The recent discovery of a non-native, armoured catfish (which would look more welcome on Game of Thrones than in an Ontario creek), serves as yet another reminder of why pets shouldn’t be released into the wild.
Fish found belly-up
David Speicher found the pterygoplichthys gibbiceps belly-up in the water on Oct. 25, as his family walked Hamilton’s Redhill Creek to see the salmon run. He retrieved the large black fish, took photos, and contacted some fish expert friends.
They opened communication with the Department of Fisheries and Oceans, Ministry of Natural Resources and Forestry, University of Toronto, and the Royal Ontario Museum (ROM), which intends to preserve the specimen because of its large size.
Native to Brazil, Ecuador, Peru, and Venezuela, the catfish almost certainly succumbed to plunging fall water temperatures. It’s a popular aquarium dweller because of its unusual appearance and ability to eat algae.
Speicher, a molecular virologist and clinical epidemiologist at St. Joseph’s Healthcare in Hamilton and an avid outdoorsman, shared the find on social media, Tweeting “#Invasivespecies is serious business … Never release domestic fish into the wild!”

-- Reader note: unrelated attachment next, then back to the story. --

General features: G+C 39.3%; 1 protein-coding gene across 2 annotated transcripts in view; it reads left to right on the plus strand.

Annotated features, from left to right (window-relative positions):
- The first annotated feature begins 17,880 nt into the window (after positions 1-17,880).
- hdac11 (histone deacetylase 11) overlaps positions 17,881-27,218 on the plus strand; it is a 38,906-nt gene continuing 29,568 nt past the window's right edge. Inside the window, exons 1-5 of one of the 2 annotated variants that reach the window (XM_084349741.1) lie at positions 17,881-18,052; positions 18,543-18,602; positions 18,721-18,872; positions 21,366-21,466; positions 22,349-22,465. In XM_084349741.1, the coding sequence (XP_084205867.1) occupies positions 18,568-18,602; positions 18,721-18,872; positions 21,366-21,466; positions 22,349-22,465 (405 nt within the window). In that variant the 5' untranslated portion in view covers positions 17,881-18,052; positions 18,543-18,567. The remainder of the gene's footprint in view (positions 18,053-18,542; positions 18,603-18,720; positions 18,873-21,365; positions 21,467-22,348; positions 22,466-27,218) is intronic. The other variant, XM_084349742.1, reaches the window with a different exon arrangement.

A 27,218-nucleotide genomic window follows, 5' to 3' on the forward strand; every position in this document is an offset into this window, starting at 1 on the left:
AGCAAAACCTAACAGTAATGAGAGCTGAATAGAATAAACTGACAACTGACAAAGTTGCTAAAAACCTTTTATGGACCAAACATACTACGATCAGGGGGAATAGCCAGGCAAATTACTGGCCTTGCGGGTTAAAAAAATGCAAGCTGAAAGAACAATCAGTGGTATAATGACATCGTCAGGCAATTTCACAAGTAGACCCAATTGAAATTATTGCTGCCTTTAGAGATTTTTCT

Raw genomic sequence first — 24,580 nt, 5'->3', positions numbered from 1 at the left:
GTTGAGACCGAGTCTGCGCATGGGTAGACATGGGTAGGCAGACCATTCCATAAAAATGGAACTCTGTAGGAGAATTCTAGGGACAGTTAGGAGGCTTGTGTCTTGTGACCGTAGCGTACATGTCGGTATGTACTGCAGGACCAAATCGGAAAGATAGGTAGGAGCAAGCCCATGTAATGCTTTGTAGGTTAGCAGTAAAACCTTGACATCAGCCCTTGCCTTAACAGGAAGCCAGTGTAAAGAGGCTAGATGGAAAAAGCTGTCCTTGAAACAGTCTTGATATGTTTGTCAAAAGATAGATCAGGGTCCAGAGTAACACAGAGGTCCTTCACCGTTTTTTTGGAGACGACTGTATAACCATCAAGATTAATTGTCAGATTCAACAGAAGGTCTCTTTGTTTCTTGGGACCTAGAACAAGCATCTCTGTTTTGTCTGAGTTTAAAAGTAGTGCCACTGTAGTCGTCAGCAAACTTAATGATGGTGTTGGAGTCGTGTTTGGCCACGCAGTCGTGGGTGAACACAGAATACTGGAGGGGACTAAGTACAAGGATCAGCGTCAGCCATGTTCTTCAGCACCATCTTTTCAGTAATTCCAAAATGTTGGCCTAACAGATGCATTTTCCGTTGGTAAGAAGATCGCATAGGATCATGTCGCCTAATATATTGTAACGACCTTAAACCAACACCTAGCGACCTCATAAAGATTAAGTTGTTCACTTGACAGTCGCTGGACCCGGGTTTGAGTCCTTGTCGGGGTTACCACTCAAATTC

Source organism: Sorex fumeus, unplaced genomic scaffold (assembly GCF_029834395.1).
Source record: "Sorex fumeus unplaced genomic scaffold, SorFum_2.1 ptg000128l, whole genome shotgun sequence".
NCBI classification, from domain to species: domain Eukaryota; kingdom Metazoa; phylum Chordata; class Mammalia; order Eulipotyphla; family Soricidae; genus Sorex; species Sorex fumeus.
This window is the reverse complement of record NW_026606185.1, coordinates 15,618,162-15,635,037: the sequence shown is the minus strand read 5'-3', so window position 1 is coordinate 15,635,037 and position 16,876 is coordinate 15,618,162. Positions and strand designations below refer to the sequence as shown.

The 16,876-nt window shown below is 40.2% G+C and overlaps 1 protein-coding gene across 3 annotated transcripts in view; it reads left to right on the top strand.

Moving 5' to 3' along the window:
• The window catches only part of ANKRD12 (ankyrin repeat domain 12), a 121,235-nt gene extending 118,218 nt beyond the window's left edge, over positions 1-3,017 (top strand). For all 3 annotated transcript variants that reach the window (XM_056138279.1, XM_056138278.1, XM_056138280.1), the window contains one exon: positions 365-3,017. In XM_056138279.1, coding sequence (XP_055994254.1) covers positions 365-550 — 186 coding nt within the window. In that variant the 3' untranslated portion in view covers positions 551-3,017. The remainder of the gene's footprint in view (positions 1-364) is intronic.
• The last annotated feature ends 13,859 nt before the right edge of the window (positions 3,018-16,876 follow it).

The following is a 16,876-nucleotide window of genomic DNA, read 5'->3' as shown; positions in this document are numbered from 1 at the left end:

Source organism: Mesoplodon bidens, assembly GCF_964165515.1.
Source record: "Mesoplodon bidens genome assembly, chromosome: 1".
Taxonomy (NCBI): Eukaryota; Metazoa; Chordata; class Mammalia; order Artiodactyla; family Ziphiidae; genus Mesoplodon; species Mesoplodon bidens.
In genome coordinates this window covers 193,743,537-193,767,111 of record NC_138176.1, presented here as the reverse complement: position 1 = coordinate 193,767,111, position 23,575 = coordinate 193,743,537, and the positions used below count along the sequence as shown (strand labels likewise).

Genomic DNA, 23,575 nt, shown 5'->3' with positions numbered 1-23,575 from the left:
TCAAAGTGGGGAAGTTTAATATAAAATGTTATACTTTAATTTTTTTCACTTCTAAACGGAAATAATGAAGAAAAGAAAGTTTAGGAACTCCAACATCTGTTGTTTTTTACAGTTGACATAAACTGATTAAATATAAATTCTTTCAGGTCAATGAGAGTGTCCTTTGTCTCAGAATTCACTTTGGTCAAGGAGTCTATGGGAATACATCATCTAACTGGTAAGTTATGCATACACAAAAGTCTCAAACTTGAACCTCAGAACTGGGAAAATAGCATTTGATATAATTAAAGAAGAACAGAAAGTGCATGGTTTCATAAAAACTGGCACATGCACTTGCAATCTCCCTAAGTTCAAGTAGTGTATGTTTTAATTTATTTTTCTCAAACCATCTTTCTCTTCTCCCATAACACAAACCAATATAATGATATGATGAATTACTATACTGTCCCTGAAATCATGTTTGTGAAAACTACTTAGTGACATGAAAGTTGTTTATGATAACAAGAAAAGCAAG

Pet adoption has increased during the pandemic and many – particularly fish or snail varieties – are invasive to our environments, said Brook Schryer of the Ontario Federation of Anglers and Hunters (OFAH) Invading Species Awareness Program (ISAP).
The aquatic specialist echoed Speicher’s message. “If they can no longer take care of a pet, they should return it to the store where it was purchased, donate it to a school group, or considering euthanizing it humanely.”
Those who encounter a species they don’t recognize are asked to take a couple clear photos of the specimen, mark their location, and report the sighting to the Invading Species Hotline at 1-800-563-7711 or online at www.EDDMapS.org/Ontario.
Earlier this year, a large school of goldfish were spotted in a Port Perry stormwater pond not far from Lake Scugog.